In conclusion, the sooner we grasp that being concerned for one another is the energy of the renewed society, the sooner we can promise our children a better future.
 

Why Are Our Kids Getting Killed In School?

Over the last few decades the U.S. has managed to crown itself as the democratic kingdom and boasts of having the highest standard of individual freedom. As a country that has managed to maintain stability, peace and justice throughout the world, a world leader in polls as well, information from the last ten years reveals many social and strategic failures, both at the global and historic levels, coming precisely out of the U.S.

So should we be surprised that the greatest number of children being killed in schools is right in the middle of the world’s greatest democracy of all places? There have been many cases around the world, but the trend is most noticeable in the U.S., the events of the last years can no longer be viewed as random. In general there are no random events but rather everything is a reaction running on a scale between cause and effect. We need to be very concerned and not simply let the headlines go by and forget it ever happened. We need to take a good hard look at ourselves and discover the root of the problem, the pain and the social deviation behind these acts of children killing their peers in school.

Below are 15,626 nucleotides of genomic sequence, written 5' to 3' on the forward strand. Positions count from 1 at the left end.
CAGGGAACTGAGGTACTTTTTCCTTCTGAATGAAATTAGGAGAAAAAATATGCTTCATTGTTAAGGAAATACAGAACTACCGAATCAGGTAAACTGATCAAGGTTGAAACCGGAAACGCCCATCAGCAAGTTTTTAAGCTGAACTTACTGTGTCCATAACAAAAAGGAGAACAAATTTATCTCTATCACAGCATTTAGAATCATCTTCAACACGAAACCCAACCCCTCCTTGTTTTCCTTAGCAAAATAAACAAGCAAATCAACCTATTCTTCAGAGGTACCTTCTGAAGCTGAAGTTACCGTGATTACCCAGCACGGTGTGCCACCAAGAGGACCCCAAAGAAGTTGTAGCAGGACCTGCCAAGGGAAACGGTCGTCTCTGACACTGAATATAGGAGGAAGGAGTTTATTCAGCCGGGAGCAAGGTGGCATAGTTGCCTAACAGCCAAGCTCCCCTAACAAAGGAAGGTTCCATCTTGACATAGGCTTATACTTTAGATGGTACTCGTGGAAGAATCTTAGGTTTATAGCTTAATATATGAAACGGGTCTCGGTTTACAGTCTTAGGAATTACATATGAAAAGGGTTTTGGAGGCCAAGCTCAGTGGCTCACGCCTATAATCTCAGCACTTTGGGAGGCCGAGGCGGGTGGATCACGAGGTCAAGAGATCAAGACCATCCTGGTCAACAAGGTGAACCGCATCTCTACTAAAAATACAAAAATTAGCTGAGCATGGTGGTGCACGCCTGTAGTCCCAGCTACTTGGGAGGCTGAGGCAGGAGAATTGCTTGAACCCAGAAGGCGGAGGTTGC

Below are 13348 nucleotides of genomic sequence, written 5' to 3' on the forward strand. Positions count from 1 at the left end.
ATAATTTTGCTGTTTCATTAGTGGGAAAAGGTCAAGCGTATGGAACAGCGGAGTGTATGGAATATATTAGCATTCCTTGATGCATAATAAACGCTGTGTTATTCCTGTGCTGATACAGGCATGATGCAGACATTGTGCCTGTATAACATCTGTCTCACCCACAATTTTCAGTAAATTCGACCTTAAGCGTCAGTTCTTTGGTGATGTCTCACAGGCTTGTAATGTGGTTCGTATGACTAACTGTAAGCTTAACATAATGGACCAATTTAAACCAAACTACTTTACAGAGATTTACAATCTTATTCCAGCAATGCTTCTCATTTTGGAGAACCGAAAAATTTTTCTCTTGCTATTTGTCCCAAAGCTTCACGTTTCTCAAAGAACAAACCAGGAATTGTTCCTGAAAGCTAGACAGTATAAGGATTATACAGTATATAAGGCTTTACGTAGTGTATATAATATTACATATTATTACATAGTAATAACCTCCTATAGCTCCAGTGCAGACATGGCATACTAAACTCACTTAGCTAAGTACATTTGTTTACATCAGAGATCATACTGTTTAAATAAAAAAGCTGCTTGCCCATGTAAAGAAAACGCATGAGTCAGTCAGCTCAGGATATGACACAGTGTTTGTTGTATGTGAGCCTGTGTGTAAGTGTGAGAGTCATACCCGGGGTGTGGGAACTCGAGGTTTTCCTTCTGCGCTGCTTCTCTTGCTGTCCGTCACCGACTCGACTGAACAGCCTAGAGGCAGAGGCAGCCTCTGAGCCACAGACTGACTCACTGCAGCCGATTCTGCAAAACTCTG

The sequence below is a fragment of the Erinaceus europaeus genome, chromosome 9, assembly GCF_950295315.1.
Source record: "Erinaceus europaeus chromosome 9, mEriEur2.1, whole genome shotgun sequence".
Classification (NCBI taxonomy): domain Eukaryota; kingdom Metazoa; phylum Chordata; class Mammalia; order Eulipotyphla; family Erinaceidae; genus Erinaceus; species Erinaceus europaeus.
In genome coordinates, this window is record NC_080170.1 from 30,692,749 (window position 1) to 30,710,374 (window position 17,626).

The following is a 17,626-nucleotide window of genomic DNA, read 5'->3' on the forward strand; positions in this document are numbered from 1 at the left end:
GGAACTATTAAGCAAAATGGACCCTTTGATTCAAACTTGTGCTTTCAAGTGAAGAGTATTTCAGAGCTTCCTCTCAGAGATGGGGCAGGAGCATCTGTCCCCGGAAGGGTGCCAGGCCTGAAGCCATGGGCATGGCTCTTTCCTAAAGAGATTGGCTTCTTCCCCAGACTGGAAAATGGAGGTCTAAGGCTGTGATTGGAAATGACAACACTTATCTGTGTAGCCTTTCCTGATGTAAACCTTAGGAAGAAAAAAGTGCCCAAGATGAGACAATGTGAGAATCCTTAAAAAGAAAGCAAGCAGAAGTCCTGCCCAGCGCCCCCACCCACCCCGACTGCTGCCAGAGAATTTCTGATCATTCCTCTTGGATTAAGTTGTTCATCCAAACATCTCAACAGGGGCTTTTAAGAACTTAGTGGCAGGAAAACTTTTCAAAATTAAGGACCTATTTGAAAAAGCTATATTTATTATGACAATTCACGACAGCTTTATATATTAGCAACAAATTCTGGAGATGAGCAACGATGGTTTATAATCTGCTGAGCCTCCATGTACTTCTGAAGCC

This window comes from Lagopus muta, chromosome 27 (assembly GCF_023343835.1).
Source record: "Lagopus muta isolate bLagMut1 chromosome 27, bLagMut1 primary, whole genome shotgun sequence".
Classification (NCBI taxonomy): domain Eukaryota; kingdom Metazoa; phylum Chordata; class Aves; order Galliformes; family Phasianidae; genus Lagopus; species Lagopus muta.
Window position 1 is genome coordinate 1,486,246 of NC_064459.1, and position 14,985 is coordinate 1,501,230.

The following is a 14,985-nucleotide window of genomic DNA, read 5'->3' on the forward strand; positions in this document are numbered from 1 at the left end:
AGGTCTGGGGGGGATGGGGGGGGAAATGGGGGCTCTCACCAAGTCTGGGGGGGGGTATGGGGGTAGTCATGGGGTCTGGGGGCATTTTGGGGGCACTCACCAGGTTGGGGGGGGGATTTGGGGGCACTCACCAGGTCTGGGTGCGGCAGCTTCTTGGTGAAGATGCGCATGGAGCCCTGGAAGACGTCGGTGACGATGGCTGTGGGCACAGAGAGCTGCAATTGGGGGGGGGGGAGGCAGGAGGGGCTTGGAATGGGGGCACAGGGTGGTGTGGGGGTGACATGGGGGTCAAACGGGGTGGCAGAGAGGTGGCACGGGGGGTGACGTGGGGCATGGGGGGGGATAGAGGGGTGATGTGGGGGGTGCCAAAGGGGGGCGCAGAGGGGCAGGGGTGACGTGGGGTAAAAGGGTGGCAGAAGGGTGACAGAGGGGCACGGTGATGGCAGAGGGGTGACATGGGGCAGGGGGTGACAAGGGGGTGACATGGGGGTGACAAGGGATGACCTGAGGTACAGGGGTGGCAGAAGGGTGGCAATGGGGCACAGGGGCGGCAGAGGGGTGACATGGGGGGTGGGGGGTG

The last few cases really shatter the illusion of having an effective education system that is truly enhancing our children’s lives.  It is so important to take note, highlight, emphasize, remember and stamp these tragic cases in our heart, knowing all along that the kids are not at fault. The corners we push them into and the values we are passing on to them are antiquated for today’s teens and only increase everyone’s uncertainty about the future.

There will probably be many committees formed and recommendations drawn up for investigating what exactly went wrong. Were the kids taking drugs or medications? Their socio-economic status, bad behavior, and many other trivial parameters will be taken into account to calm our general conscience that we are really OK. But that’s just it. We are not OK. Not by a long shot.